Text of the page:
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Rule

CNMI-Only Transitional Worker Numerical Limitation for Fiscal Year 2013

Action

Notification Of Numerical Limitation.

Summary

The Secretary of Homeland Security announces that the numerical limitation for the annual fiscal year numerical limitation for CNMI-only Transitional Worker (CW-1) nonimmigrant classification for fiscal year 2013 is set at 15,000. In accordance with Title VII of the Consolidated Natural Resources Act of 2008 (CNRA) (codified, in relevant part, at 48 U.S.C. 1806(d)) and 8 CFR 214.2(w)(1)(viii)(C), this document announces the mandated annual reduction of the CW-1 numerical limit and provides the public with information regarding the new CW-1 numerical limit. This document is intended to ensure that CNMI employers and employees have sufficient notice regarding the maximum number of workers who may be granted transitional worker status during the upcoming fiscal year.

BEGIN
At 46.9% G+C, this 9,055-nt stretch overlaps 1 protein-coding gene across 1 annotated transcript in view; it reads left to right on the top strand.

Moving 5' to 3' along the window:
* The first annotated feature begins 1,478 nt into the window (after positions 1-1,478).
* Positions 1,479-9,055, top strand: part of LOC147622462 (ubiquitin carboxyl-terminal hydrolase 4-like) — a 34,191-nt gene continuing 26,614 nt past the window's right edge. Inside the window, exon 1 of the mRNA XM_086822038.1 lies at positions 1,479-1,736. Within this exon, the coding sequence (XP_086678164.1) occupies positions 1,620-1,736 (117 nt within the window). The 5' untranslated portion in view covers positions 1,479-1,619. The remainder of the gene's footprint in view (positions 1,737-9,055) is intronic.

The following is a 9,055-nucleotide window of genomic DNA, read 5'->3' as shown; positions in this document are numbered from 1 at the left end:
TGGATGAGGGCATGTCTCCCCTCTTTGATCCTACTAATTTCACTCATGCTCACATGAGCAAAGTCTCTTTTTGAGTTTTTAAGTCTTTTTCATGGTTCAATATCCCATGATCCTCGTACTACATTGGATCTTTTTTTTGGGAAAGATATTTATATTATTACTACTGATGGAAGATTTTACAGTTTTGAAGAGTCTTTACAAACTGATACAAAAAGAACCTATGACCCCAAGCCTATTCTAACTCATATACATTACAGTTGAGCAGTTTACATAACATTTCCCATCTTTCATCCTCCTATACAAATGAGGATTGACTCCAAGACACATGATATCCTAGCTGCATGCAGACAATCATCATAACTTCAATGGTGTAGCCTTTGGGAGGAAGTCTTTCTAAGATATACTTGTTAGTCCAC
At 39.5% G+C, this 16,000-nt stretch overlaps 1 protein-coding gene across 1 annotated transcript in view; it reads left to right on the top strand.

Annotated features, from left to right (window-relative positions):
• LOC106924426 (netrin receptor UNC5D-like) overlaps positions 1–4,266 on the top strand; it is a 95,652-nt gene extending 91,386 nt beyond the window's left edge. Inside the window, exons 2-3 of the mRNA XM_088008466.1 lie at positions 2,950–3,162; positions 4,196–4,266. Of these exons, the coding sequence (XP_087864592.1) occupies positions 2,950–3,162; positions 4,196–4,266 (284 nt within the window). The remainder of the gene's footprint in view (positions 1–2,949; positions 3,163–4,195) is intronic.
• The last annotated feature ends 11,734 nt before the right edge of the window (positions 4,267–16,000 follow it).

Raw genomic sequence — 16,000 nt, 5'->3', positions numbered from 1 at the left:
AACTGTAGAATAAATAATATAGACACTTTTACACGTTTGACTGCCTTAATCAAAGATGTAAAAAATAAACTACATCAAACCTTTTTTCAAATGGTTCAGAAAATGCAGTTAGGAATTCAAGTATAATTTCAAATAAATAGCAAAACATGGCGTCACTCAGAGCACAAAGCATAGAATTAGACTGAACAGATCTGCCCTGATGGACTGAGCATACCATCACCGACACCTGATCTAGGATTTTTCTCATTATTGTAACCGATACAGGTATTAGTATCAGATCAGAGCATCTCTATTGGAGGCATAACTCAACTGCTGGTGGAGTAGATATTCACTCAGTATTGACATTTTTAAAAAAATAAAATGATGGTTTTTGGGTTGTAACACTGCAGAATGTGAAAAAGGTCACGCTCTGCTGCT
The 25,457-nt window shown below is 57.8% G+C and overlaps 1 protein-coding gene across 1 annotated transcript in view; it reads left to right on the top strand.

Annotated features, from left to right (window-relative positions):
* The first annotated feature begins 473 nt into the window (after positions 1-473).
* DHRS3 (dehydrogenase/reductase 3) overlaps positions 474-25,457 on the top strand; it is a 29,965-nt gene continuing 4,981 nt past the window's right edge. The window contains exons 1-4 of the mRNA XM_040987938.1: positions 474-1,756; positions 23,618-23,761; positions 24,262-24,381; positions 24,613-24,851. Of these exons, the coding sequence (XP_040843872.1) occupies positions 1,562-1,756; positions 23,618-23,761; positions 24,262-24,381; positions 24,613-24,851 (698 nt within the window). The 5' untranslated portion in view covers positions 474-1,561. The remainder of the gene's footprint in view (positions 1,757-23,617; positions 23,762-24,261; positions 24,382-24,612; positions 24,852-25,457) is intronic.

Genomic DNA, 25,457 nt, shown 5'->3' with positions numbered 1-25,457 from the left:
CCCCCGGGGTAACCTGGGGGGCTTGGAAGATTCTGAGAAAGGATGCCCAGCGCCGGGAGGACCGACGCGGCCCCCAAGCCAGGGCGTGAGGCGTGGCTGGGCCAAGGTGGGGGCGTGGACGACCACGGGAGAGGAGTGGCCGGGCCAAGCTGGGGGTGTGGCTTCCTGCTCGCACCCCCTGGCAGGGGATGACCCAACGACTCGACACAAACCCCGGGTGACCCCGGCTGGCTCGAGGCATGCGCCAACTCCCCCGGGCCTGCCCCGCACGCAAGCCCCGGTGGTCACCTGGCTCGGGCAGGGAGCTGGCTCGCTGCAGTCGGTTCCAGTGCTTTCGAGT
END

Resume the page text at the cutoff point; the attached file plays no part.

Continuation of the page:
Table of Contents Back to Top

DATES: Back to Top

Effective Date: November 30, 2012.

FOR FURTHER INFORMATION CONTACT: Back to Top

Steven W. Viger, Adjudications Officer (Policy), Office of Policy and Strategy, U.S. Citizenship and Immigration Services, Department of Homeland Security, 20 Massachusetts Avenue NW., Washington, DC 20529-2060. Contact telephone (202) 272-1470.

SUPPLEMENTARY INFORMATION: Back to Top

I. Background Back to Top